A most useful initiative has been undertaken by Library of Congress under the National Digital Information Infrastructure and Preservation Program. As part of this initiative, they have provided a guide on how to preserve your digital memories.
So many people have their correspondence, photographs , tapes and videos stored digitally at this stage, and each an everyone of us will know somebody who has lost digital data. It is very helpful to have a system in place to create a personal secure store for your digital memories in an era of rapidly changing technology and in the face of a reality that the medium you choose for storing images could become outdated.
As we each have so many pictures and so much information on a computer, we need to have a personal archiving system and take our tips from the experts. This is what this initiative has done. The step by step procedure is outlined here. There is an amount of work involved in doing this, but it is time well spent and it will be worthwhile to know that you have a system in place for storing your digital memories.
The steps to be undertaken are:
1. Do an inventory of your photographs:
Identify where you have digital photos, include all your digital photos on cameras, computers and removable media such as memory cards, also include your photos on the Web.
2. Select the most important ones:
Pick the images you feel are especially important, You can pick a few photos or many. If there are multiple versions of an important photo, select the one with highest quality.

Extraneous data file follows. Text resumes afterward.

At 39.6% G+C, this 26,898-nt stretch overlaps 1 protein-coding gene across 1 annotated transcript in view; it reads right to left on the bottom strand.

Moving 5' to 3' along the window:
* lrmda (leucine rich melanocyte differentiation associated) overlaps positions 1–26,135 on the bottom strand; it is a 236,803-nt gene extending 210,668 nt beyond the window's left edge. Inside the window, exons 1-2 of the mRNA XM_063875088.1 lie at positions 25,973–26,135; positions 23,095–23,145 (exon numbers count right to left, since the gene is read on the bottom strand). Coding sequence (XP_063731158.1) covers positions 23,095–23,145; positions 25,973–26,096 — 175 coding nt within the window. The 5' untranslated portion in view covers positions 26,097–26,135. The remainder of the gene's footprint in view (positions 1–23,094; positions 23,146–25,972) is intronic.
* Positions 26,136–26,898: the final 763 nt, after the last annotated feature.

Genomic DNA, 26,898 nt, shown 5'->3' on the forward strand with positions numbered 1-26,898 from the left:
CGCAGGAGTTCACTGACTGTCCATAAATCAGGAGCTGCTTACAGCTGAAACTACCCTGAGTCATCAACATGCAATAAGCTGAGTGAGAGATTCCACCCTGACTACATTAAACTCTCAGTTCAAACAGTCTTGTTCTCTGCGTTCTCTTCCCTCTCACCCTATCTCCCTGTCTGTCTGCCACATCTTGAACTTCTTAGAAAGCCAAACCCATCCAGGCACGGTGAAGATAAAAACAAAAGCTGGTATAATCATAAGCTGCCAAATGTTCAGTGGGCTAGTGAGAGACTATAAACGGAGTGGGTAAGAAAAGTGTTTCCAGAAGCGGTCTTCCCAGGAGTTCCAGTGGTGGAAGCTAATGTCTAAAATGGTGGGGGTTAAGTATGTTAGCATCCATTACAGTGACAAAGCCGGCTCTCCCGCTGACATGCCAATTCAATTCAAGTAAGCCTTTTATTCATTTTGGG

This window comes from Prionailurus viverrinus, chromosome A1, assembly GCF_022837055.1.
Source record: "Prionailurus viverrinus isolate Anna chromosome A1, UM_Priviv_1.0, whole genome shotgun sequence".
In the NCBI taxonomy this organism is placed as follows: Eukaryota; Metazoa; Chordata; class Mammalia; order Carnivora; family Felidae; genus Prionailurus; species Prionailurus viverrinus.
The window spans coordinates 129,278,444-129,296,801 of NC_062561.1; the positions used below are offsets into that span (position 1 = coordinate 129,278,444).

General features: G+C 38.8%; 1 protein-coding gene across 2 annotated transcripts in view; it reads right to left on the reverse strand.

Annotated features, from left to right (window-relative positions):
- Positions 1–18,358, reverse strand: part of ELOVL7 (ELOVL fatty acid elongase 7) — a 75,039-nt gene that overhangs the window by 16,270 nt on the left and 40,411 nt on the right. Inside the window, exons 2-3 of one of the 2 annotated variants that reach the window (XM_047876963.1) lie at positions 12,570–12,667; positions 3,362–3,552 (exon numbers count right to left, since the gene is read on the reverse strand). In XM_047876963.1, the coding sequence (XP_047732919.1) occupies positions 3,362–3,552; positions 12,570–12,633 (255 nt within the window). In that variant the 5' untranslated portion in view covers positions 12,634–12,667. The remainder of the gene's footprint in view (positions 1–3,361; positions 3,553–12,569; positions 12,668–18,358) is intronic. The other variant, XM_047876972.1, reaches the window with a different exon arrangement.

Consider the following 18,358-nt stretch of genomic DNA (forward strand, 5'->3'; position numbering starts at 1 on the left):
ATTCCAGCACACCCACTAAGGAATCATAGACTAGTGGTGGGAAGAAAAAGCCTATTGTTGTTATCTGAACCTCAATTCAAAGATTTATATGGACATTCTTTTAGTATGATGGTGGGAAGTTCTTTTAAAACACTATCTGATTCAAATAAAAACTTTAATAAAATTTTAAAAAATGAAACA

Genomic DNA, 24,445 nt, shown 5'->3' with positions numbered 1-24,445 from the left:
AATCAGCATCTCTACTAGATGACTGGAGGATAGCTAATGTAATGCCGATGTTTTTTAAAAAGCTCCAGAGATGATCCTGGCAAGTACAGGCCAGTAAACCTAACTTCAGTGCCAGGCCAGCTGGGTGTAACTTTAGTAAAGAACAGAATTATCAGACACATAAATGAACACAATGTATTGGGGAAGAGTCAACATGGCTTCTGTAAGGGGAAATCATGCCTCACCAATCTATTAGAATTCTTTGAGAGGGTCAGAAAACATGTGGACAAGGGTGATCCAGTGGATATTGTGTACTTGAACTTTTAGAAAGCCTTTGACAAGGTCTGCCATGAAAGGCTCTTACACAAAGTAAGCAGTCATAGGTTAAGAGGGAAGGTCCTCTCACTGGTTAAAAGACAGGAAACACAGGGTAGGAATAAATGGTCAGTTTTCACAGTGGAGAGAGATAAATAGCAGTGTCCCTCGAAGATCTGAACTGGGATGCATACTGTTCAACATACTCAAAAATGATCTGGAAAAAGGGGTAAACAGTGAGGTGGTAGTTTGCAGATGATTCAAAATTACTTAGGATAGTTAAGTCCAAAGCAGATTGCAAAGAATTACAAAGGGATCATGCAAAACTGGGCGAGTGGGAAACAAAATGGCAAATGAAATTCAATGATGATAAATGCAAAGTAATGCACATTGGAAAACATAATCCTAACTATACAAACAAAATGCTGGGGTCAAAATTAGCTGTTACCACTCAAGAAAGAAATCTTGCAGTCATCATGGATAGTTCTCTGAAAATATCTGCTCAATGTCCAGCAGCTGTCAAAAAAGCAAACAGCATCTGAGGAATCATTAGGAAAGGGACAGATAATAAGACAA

3.Catalogue and Describe the Photographs:
Give individual photos descriptive file names, Use a picture management program such as Microsoft Picture Manager (available for download) or Iphoto to tag photos with names of people and descriptive subjects,.
4. Store the Photographs:
Create a directory/folder structure on your computer to put the images you picked. Write a brief description of the directory structure and the photos in a word document and save it in the same folder.
5. Duplicate your work for protection:
Make at least two copies of your selected photos—more copies are better, One copy can stay on your computer or laptop; put other copies on separate media such as DVDs, CDs, portable hard drives, thumb drives or Internet storage(e.g. Flickr, Picassa, ICloud). Store copies in different locations that are as physically far apart as practical. If disaster strikes one location, your photographs in the other place should be safe. Put a copy of the photo inventory with your important papers in a secure location.
6. Review your system and check for redundancy:
Check your photos at least once a year to make sure you can read them, Create new media copies every five years or when necessary to avoid data loss.
The full set of guideline contain information on how to archive a number of types of digital data, such as sound files, emails, and are available at http://www.digitalpreservation.gov/personalarchiving/documents/PA_All_brochure.pdf